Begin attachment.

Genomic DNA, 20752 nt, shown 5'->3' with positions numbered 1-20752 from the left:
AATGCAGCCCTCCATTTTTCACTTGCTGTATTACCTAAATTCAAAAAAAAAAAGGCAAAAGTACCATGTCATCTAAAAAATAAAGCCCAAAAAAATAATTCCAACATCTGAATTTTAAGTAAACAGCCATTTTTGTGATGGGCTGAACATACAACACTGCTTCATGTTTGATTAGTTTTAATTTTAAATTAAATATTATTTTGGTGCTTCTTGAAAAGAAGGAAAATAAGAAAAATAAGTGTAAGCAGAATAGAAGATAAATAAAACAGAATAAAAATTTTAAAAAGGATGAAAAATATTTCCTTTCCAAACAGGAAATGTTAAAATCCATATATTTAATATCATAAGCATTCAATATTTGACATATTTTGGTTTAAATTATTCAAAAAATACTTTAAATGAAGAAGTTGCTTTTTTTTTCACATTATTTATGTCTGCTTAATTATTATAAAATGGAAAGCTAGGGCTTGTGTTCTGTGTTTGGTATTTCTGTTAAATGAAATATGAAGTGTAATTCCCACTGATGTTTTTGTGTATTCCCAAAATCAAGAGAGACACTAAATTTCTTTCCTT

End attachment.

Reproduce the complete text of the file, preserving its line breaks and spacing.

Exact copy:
Genomic DNA, 20752 nt, shown 5'->3' with positions numbered 1-20752 from the left:
AATGCAGCCCTCCATTTTTCACTTGCTGTATTACCTAAATTCAAAAAAAAAAAGGCAAAAGTACCATGTCATCTAAAAAATAAAGCCCAAAAAAATAATTCCAACATCTGAATTTTAAGTAAACAGCCATTTTTGTGATGGGCTGAACATACAACACTGCTTCATGTTTGATTAGTTTTAATTTTAAATTAAATATTATTTTGGTGCTTCTTGAAAAGAAGGAAAATAAGAAAAATAAGTGTAAGCAGAATAGAAGATAAATAAAACAGAATAAAAATTTTAAAAAGGATGAAAAATATTTCCTTTCCAAACAGGAAATGTTAAAATCCATATATTTAATATCATAAGCATTCAATATTTGACATATTTTGGTTTAAATTATTCAAAAAATACTTTAAATGAAGAAGTTGCTTTTTTTTTCACATTATTTATGTCTGCTTAATTATTATAAAATGGAAAGCTAGGGCTTGTGTTCTGTGTTTGGTATTTCTGTTAAATGAAATATGAAGTGTAATTCCCACTGATGTTTTTGTGTATTCCCAAAATCAAGAGAGACACTAAATTTCTTTCCTT